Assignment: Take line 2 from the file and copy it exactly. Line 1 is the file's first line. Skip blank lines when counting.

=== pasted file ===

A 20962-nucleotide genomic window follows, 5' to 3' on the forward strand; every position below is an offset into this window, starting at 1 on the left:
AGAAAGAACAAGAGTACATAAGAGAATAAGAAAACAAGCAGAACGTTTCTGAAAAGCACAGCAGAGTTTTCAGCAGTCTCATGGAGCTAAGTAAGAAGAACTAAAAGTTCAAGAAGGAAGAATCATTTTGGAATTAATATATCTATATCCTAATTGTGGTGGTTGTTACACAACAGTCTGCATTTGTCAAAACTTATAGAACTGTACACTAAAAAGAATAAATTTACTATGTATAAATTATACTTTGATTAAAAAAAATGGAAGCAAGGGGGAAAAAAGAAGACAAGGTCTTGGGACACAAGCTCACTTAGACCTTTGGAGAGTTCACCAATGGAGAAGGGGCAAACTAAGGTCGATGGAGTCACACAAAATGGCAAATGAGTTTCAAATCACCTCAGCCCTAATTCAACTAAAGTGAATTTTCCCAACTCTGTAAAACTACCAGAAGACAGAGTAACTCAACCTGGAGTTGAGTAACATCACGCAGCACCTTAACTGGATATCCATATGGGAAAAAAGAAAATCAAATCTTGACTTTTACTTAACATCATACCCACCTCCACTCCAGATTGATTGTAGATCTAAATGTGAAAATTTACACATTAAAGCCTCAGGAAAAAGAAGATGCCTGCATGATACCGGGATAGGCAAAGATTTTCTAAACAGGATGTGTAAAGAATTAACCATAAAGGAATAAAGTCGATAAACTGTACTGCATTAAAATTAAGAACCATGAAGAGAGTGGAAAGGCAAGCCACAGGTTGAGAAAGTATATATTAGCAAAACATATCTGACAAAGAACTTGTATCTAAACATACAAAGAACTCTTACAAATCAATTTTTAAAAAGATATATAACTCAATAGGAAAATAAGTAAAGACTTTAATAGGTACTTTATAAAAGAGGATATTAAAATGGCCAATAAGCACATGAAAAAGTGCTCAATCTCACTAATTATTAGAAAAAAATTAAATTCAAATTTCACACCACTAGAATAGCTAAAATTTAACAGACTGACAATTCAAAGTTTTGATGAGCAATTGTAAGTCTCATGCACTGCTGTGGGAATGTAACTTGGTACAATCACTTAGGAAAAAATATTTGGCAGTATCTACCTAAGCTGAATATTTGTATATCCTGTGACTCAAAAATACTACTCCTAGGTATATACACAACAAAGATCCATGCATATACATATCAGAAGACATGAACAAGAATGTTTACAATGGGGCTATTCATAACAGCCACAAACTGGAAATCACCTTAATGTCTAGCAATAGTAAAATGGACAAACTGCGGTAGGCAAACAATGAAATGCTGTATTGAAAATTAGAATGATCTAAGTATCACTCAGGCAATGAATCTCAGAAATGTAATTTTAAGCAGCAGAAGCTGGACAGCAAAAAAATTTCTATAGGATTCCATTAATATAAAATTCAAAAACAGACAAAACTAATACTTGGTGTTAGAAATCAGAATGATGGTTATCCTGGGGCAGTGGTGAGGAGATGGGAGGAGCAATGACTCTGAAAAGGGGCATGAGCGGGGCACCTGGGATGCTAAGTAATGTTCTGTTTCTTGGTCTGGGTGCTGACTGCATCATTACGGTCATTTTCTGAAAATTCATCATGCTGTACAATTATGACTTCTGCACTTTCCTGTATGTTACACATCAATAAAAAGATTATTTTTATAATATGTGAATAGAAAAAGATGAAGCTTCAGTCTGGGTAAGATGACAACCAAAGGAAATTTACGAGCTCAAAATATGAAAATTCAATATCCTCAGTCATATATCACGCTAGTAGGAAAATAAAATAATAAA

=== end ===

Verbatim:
AGAAAGAACAAGAGTACATAAGAGAATAAGAAAACAAGCAGAACGTTTCTGAAAAGCACAGCAGAGTTTTCAGCAGTCTCATGGAGCTAAGTAAGAAGAACTAAAAGTTCAAGAAGGAAGAATCATTTTGGAATTAATATATCTATATCCTAATTGTGGTGGTTGTTACACAACAGTCTGCATTTGTCAAAACTTATAGAACTGTACACTAAAAAGAATAAATTTACTATGTATAAATTATACTTTGATTAAAAAAAATGGAAGCAAGGGGGAAAAAAGAAGACAAGGTCTTGGGACACAAGCTCACTTAGACCTTTGGAGAGTTCACCAATGGAGAAGGGGCAAACTAAGGTCGATGGAGTCACACAAAATGGCAAATGAGTTTCAAATCACCTCAGCCCTAATTCAACTAAAGTGAATTTTCCCAACTCTGTAAAACTACCAGAAGACAGAGTAACTCAACCTGGAGTTGAGTAACATCACGCAGCACCTTAACTGGATATCCATATGGGAAAAAAGAAAATCAAATCTTGACTTTTACTTAACATCATACCCACCTCCACTCCAGATTGATTGTAGATCTAAATGTGAAAATTTACACATTAAAGCCTCAGGAAAAAGAAGATGCCTGCATGATACCGGGATAGGCAAAGATTTTCTAAACAGGATGTGTAAAGAATTAACCATAAAGGAATAAAGTCGATAAACTGTACTGCATTAAAATTAAGAACCATGAAGAGAGTGGAAAGGCAAGCCACAGGTTGAGAAAGTATATATTAGCAAAACATATCTGACAAAGAACTTGTATCTAAACATACAAAGAACTCTTACAAATCAATTTTTAAAAAGATATATAACTCAATAGGAAAATAAGTAAAGACTTTAATAGGTACTTTATAAAAGAGGATATTAAAATGGCCAATAAGCACATGAAAAAGTGCTCAATCTCACTAATTATTAGAAAAAAATTAAATTCAAATTTCACACCACTAGAATAGCTAAAATTTAACAGACTGACAATTCAAAGTTTTGATGAGCAATTGTAAGTCTCATGCACTGCTGTGGGAATGTAACTTGGTACAATCACTTAGGAAAAAATATTTGGCAGTATCTACCTAAGCTGAATATTTGTATATCCTGTGACTCAAAAATACTACTCCTAGGTATATACACAACAAAGATCCATGCATATACATATCAGAAGACATGAACAAGAATGTTTACAATGGGGCTATTCATAACAGCCACAAACTGGAAATCACCTTAATGTCTAGCAATAGTAAAATGGACAAACTGCGGTAGGCAAACAATGAAATGCTGTATTGAAAATTAGAATGATCTAAGTATCACTCAGGCAATGAATCTCAGAAATGTAATTTTAAGCAGCAGAAGCTGGACAGCAAAAAAATTTCTATAGGATTCCATTAATATAAAATTCAAAAACAGACAAAACTAATACTTGGTGTTAGAAATCAGAATGATGGTTATCCTGGGGCAGTGGTGAGGAGATGGGAGGAGCAATGACTCTGAAAAGGGGCATGAGCGGGGCACCTGGGATGCTAAGTAATGTTCTGTTTCTTGGTCTGGGTGCTGACTGCATCATTACGGTCATTTTCTGAAAATTCATCATGCTGTACAATTATGACTTCTGCACTTTCCTGTATGTTACACATCAATAAAAAGATTATTTTTATAATATGTGAATAGAAAAAGATGAAGCTTCAGTCTGGGTAAGATGACAACCAAAGGAAATTTACGAGCTCAAAATATGAAAATTCAATATCCTCAGTCATATATCACGCTAGTAGGAAAATAAAATAATAAA